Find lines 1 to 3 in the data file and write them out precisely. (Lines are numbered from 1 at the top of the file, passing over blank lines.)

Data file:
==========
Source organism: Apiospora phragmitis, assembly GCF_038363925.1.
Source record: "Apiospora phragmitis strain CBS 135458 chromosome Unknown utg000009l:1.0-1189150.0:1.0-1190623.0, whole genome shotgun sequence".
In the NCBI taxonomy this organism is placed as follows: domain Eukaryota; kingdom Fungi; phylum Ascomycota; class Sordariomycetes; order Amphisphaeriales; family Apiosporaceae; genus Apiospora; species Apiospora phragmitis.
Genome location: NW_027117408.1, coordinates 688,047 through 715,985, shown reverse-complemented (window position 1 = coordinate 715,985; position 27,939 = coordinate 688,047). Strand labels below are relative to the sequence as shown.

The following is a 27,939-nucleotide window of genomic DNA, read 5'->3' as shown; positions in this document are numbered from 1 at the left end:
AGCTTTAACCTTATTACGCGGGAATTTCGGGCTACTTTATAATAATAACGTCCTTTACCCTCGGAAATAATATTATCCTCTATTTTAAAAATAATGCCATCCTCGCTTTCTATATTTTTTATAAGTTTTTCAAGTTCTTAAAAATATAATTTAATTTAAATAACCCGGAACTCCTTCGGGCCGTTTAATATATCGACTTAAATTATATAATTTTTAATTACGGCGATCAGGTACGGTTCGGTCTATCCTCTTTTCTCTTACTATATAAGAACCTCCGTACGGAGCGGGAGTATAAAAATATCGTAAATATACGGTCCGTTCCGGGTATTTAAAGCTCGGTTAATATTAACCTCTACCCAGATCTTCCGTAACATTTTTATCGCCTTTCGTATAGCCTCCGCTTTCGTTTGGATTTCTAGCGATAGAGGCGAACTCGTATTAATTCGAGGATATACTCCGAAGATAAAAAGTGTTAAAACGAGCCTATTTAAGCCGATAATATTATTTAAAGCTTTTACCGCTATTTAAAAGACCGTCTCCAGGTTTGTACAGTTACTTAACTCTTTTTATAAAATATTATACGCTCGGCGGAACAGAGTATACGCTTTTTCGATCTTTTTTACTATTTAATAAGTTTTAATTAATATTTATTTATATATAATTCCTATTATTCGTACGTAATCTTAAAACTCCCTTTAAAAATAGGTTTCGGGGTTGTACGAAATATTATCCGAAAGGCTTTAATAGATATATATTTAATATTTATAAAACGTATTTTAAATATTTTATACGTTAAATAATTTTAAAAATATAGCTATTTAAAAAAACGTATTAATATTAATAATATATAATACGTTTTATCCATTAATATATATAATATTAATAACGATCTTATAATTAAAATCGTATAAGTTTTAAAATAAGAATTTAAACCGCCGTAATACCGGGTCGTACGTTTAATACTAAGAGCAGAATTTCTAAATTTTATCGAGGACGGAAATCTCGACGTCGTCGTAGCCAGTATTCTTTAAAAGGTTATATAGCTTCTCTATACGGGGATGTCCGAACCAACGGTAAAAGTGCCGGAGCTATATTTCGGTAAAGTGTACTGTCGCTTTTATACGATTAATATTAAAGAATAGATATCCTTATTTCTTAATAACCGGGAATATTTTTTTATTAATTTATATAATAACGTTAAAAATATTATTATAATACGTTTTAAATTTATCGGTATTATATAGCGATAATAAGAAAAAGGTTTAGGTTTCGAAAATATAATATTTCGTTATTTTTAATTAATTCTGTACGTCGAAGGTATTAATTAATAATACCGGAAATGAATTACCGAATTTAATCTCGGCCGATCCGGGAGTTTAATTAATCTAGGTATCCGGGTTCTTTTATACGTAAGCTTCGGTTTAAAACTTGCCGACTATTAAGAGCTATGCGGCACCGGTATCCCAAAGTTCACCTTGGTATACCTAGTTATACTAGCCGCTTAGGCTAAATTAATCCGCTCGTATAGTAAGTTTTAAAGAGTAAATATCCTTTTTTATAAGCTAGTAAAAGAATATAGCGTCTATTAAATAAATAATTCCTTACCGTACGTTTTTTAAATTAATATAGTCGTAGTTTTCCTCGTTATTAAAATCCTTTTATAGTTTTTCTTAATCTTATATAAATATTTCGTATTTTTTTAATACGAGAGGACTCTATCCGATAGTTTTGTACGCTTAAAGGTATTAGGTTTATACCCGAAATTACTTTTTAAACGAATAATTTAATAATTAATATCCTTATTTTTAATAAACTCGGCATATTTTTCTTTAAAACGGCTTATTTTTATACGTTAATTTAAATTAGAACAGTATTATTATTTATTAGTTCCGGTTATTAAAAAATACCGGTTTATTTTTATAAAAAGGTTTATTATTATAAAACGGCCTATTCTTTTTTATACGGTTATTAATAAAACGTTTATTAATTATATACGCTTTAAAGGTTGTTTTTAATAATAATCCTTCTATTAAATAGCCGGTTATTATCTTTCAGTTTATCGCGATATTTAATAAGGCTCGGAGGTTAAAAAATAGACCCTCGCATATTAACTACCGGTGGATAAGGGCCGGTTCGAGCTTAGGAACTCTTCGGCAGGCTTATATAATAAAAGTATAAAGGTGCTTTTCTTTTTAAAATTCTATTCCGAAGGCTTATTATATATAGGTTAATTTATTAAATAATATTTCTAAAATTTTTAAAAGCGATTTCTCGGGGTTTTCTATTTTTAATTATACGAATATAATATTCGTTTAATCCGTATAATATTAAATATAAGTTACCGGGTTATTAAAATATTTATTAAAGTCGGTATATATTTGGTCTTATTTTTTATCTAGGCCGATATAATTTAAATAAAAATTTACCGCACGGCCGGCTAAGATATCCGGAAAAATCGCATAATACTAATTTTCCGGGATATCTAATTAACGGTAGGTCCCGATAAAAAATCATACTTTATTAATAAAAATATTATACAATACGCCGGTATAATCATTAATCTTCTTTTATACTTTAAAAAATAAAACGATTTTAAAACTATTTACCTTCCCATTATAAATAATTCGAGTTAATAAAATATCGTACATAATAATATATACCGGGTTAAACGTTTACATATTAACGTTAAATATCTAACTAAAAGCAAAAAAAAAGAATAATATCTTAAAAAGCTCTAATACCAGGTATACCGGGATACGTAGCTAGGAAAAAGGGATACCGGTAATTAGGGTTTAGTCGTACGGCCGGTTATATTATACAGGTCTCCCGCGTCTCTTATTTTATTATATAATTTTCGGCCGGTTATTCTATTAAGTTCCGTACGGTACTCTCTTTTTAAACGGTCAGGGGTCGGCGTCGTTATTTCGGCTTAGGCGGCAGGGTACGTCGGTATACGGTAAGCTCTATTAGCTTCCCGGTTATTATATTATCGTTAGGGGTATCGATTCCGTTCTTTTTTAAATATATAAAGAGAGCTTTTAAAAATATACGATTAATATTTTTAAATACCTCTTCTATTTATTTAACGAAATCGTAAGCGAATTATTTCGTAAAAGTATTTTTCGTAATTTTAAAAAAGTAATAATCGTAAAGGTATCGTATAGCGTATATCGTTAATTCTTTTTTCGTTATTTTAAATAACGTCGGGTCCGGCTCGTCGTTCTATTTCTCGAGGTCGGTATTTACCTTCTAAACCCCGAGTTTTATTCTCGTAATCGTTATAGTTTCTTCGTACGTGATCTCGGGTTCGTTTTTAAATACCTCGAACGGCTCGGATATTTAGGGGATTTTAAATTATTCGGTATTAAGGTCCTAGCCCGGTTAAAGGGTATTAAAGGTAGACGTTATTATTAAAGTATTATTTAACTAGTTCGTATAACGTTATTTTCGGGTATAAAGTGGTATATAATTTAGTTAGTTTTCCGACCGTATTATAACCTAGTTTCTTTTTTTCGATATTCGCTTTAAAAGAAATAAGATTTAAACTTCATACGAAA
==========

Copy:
Source organism: Apiospora phragmitis, assembly GCF_038363925.1.
Source record: "Apiospora phragmitis strain CBS 135458 chromosome Unknown utg000009l:1.0-1189150.0:1.0-1190623.0, whole genome shotgun sequence".
In the NCBI taxonomy this organism is placed as follows: domain Eukaryota; kingdom Fungi; phylum Ascomycota; class Sordariomycetes; order Amphisphaeriales; family Apiosporaceae; genus Apiospora; species Apiospora phragmitis.